• International links and dissemination
slide12

‘Situated Learning’ and ‘Communities of Practice’

‚Situated Learning‘ takes account of social inter -action and physical activity.

Learning is embedded in a cultural-social context of everyday activities.

Learning always takes place in relation to people and their contexts.

‚Communities of Practice‘ - the idea that learning is constituted through the sharing of a purposeful activity.

slide13

A supportive framework for workplace learning

1) creates a supportive framework for engagement and learning.

2) provides a forum for exchanging and sharing experience, knowledge, ideas and skills and for negotiating understanding

realities the employment relationship
Realities:the employment relationship
  • Intensification of work
  • differential access to informal learning opportunities and career progression
  • ‘learning poor’ v ‘learning rich’ environments
  • power relations between managers and workers
  • employee ‘voice’-heard or unheard
slide16

Non-Formal Learning

Non-formal learning embraces unplanned learning in work situations and in domains of activity outside the formal economy, but may also include planned and explicit approaches to learning carried out in any of these environments which are not recognised within the formal education and training system.

slide18

Concepts and relationships: tacit skills, knowledge and the work process

Concept of

“working knowledge”

(Klusterer, 1978)

Concept of

knowing

(Dewey, 1920)

Concept of

“knowledge in action”

(SchÖn, 1983)

Ryle: The

Intellectualist

Legend

Polanyi:

The tacit

dimension

Activity Theory

(Engestrom)

Work Process Knowledge

Situated Learning:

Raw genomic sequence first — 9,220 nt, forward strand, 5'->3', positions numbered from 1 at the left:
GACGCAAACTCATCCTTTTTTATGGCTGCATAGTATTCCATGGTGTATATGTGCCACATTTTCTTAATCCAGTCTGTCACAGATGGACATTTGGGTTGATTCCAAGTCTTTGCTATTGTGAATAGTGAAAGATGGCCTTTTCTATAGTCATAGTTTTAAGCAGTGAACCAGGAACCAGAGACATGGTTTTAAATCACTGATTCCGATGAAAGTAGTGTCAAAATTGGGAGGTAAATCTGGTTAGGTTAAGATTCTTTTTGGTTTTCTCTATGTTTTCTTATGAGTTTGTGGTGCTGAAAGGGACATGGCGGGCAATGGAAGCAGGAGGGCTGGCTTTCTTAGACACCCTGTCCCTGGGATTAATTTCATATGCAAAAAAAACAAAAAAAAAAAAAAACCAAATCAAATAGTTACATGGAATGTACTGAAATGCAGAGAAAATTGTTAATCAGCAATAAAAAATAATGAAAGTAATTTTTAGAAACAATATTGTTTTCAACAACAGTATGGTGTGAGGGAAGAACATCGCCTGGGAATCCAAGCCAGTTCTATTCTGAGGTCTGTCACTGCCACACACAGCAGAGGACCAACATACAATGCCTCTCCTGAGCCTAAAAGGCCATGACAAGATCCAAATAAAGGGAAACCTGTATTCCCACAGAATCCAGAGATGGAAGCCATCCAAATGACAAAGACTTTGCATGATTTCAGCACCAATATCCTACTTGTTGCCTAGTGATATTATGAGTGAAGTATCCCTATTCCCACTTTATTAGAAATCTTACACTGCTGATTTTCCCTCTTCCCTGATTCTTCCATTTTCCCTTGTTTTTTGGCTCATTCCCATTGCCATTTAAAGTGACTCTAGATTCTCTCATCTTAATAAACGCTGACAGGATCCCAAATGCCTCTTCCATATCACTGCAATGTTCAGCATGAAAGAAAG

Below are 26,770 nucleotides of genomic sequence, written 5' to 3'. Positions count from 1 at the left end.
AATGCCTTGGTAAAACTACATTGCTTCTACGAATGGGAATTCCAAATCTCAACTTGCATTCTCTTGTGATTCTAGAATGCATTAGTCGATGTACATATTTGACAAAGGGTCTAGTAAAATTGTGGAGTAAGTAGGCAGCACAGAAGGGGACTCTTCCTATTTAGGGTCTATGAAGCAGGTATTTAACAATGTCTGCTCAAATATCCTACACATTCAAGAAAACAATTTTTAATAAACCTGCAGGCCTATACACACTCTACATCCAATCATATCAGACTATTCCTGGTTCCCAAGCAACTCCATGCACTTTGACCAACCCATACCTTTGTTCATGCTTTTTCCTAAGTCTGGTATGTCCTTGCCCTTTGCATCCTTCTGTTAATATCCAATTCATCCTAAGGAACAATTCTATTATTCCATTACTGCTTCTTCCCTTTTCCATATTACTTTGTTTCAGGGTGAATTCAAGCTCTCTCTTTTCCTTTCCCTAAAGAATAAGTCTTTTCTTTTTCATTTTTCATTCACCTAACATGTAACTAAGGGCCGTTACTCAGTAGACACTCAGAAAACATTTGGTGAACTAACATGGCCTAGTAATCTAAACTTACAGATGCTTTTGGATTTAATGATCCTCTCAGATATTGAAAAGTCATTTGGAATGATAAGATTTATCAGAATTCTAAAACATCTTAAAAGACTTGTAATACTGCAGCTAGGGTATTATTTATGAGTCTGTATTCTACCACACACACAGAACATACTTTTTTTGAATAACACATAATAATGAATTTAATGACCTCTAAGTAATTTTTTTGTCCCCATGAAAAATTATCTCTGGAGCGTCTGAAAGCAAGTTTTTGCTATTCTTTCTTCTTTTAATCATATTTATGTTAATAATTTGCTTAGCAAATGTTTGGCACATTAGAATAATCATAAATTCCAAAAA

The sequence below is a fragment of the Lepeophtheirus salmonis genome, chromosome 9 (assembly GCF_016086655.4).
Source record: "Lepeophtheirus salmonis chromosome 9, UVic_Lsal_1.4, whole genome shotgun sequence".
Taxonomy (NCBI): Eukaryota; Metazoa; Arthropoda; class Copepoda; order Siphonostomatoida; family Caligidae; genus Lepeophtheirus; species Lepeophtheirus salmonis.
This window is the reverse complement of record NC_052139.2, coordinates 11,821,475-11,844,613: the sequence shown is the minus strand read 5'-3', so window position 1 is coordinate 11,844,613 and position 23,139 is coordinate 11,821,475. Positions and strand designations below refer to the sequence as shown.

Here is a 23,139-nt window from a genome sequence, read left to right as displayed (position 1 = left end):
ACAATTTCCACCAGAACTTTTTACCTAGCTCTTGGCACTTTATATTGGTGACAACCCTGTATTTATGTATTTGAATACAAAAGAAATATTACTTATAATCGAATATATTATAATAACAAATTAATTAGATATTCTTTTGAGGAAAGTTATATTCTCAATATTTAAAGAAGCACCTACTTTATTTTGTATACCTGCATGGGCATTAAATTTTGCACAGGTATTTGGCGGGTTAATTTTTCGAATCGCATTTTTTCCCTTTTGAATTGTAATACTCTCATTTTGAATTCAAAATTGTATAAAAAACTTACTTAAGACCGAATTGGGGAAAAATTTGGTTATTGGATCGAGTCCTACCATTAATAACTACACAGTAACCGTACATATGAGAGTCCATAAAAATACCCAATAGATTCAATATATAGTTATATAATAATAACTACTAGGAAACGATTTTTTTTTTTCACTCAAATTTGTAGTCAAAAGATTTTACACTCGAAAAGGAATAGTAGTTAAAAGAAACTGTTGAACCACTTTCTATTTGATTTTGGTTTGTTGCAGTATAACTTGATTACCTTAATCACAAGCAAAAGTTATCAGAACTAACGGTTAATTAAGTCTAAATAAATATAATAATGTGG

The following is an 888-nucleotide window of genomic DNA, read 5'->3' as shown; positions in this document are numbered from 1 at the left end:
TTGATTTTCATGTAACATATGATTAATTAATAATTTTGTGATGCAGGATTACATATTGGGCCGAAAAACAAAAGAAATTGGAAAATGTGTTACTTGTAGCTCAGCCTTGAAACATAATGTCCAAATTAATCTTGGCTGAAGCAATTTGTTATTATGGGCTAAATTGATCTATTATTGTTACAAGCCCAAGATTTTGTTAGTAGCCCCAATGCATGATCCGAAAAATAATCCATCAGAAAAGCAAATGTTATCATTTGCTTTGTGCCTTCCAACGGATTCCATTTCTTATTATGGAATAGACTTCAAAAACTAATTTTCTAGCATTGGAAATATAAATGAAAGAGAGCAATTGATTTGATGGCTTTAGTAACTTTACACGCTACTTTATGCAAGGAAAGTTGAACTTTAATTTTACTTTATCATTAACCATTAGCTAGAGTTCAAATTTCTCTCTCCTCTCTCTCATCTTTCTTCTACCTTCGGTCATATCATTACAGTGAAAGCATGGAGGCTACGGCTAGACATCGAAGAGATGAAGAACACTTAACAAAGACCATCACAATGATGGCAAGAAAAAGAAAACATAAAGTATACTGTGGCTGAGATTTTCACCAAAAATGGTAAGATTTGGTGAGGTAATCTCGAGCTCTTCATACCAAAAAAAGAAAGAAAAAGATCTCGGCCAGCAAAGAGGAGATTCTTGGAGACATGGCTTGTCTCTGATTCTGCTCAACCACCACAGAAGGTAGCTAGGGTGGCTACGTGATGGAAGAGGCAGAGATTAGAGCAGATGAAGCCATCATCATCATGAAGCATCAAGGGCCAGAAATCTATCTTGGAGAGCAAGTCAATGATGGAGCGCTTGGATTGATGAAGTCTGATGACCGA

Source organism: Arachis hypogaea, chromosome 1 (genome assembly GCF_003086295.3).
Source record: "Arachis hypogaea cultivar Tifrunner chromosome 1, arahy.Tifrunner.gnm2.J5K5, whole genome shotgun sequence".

communities of practice

(Lave & Wenger)

Tacit skills and

HRD

Modes of cognition

(Eraut, 1999)

“indwelling”

“Life-world becoming”

(Barnett, 1994)

Concepts of competence

and qualification

Tacit Skills

Affective, social, personal factors

Learning environments

“developmental

competence”

(Ellstroem, 1997)

Social shaping of work + technology

(Heidegger, 1997)

Adapted from : Tacit-Key Projects UK

Director: Karen Evans Researcher: Bettina Hoffmann

slide21
CASE STUDIES OF PARTICIPANTS IN CVT – JOB CHANGE PROGRAMMES

Advancement oriented, work centred attitude

- predominantly males, ‘labour fore entrepreneur’ frequent job moves geared to advancement; high awareness of key competencies & know-how.

Precarious occupational biography in low graded jobs

- predominantly males; awareness of social competencies for adapting to new work situations; little confidence in ability to draw on other experiences or skills in new work situations, or recognition of their relevance.

Return to general job market after occupational break for personal (family reasons)

- predominantly stability-oriented females; awareness of key competencies gained outside work but knowledge that these are seen as equipping for helping/caring or low graded jobs (‘women’s work’)

  • for males, awareness of key competencies but these are seen as irrelevant for work re-entry: ‘in a different dimension’

Aiming for self employment

- both males and females; high awareness of key competencies, used with confidence to pursue chosen business opportunities – does not rely on accreditation by others

Resuming high skilled professional career after career break

  • focus on regaining lost technical skills and updating them – importance of key competencies gained outside work. Valued retrospectively, but irrelevant to work re-entry process.
barriers to learning
Barriers to learning

Barriers of time , money or

encouragement reported by low paid workers

  • 30% reported no barriers
  • 17% one barrier
  • 17% two
  • 34% all three barriers

(Rainbird 2001, sample 300)